Woman with hearing aids in her ears wearing a backpack overlooking a lake on a summer day.

As a swimmer, you enjoy being in the water. The pool is like your second home (when you were younger, everyone said you were part fish–that’s how regularly you wanted to go swimming). The water seems a bit…louder… than normal today. And then you realize your oversight: you went in the pool with your hearing aid in. And you don’t know if it’s waterproof or not.

Generally, this would be somewhat of a worry. Normally, contemporary hearing aids are resistant to water to some degree. But being resistant to water isn’t the same as actually being waterproof.

Hearing aids and water resistance ratings

Generally speaking, your hearing aids are going to function best when they are kept clean and dry. But for most hearing aids, it won’t be a problem if you get a little water on them. It all depends on something called an IP rating–that’s the officially allocated water resistance number.

The IP number works by assigning every hearing aid a two digit number. The first digit represents the device’s resistance to dirt, dust, and other kinds of dry erosion.

The number here that we’re really considering though, is the second digit which signifies the hearing aid’s resistance to water. The greater the number, the longer the device will last under water. So if a device has a rating of IP87 it will have really strong resistance to dry erosion and will be fine under water for around a half hour.

Some contemporary hearing aids can be quite water-resistant. But there are no hearing aids presently available that are completely waterproof.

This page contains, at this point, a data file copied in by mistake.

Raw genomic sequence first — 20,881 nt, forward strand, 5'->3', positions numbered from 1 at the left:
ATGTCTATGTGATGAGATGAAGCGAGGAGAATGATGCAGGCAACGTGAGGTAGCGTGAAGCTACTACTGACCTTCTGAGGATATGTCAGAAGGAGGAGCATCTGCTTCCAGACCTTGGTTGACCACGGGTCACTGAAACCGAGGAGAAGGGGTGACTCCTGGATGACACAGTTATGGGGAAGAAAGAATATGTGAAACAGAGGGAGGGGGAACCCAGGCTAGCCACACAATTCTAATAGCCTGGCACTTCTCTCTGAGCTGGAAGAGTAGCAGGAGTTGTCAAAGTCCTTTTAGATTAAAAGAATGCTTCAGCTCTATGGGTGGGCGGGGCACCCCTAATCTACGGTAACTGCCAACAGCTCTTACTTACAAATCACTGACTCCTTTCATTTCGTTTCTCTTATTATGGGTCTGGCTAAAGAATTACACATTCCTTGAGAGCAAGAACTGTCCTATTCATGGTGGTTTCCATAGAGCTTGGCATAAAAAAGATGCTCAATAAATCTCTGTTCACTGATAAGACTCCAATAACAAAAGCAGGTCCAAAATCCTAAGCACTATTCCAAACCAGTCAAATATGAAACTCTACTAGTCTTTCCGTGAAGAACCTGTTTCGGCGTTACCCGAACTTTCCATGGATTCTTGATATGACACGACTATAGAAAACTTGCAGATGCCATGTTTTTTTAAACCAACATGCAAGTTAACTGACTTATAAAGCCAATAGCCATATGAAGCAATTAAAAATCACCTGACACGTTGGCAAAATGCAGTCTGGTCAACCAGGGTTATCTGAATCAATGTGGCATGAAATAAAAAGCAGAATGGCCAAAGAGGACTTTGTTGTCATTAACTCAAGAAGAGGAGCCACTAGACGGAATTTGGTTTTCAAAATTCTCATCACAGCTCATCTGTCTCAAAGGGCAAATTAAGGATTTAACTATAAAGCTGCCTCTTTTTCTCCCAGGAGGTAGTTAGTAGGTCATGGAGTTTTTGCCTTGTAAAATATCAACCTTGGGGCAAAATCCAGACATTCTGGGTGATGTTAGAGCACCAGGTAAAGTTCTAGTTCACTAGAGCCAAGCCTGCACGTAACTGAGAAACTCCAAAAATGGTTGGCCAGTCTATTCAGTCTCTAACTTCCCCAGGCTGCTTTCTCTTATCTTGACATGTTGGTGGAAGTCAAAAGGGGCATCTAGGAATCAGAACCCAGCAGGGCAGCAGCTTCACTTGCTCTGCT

Is water resistance worthwhile?

The advanced electronics inside of your hearing aid case won’t do well with water. Ordinarily, you’ll want to take out your hearing aids before you go swimming or hop into the shower or depending on the IP rating, go outside in excessively humid weather. No amount of water resistance will help if you drop your hearing aids in the deep end of the pool, but there are some situations where a high IP rating will definitely be to your advantage:

  • If you perspire significantly, whether at rest or when exercising (sweat, after all, is a kind of water)
  • You have a passion for water sports (like fishing or boating); the spray from the boat could warrant high IP rated hearing aids
  • If you live in a really humid, rainy, or wet environment
  • You have a history of forgetting to take your hearing aids out before you shower or go out into the rain

This is certainly not an exhaustive list. It’ll be up to you and your hearing specialist to consider your day-to-day life and determine just what type of water resistance is strong enough for your routine.

You have to care for your hearing aids

It’s important to note that water-resistant doesn’t mean maintenance-free. Between sweat-filled runs, it will be smart to ensure that you clean your hearing aids and keep them dry.

In some circumstances, that could mean obtaining a dehumidifier. But in most cases, a clean dry storage place will work fine (depending on where you live). But some types of moisture can leave residue (like sweat), so to get the best results, you will also want to take enough time to clean your hearing aids thoroughly.

If your hearing aids get wet, what should you do?

If waterproof hearing aids don’t exist, should you panic when your devices get wet? Well, no–mostly because panicking won’t improve anything anyway. But you need to give your hearing aids sufficient time to dry out entirely and if they have a low IP rating, we can help you determine if there is any damage.

The IP rating on your hearing aid will give you a concept of what you can expect when it comes to possible water damage. At the very least, try to remember to take your hearing aids out before you go swimming. The drier your hearing devices remain, the better.

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